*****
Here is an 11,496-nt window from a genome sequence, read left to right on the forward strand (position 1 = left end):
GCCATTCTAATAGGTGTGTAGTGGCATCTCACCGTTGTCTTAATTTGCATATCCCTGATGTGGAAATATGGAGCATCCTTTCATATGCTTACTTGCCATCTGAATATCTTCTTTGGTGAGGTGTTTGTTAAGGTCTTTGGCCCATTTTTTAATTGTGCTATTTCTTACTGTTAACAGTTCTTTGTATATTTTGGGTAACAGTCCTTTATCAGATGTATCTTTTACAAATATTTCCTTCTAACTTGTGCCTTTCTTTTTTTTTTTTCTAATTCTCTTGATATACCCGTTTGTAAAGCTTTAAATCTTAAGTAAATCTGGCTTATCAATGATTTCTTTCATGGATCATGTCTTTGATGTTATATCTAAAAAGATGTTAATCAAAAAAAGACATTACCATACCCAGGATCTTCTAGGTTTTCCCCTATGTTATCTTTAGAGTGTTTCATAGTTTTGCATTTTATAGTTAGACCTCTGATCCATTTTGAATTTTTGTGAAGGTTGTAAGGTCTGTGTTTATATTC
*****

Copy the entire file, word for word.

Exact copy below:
Here is an 11,496-nt window from a genome sequence, read left to right on the forward strand (position 1 = left end):
GCCATTCTAATAGGTGTGTAGTGGCATCTCACCGTTGTCTTAATTTGCATATCCCTGATGTGGAAATATGGAGCATCCTTTCATATGCTTACTTGCCATCTGAATATCTTCTTTGGTGAGGTGTTTGTTAAGGTCTTTGGCCCATTTTTTAATTGTGCTATTTCTTACTGTTAACAGTTCTTTGTATATTTTGGGTAACAGTCCTTTATCAGATGTATCTTTTACAAATATTTCCTTCTAACTTGTGCCTTTCTTTTTTTTTTTTCTAATTCTCTTGATATACCCGTTTGTAAAGCTTTAAATCTTAAGTAAATCTGGCTTATCAATGATTTCTTTCATGGATCATGTCTTTGATGTTATATCTAAAAAGATGTTAATCAAAAAAAGACATTACCATACCCAGGATCTTCTAGGTTTTCCCCTATGTTATCTTTAGAGTGTTTCATAGTTTTGCATTTTATAGTTAGACCTCTGATCCATTTTGAATTTTTGTGAAGGTTGTAAGGTCTGTGTTTATATTC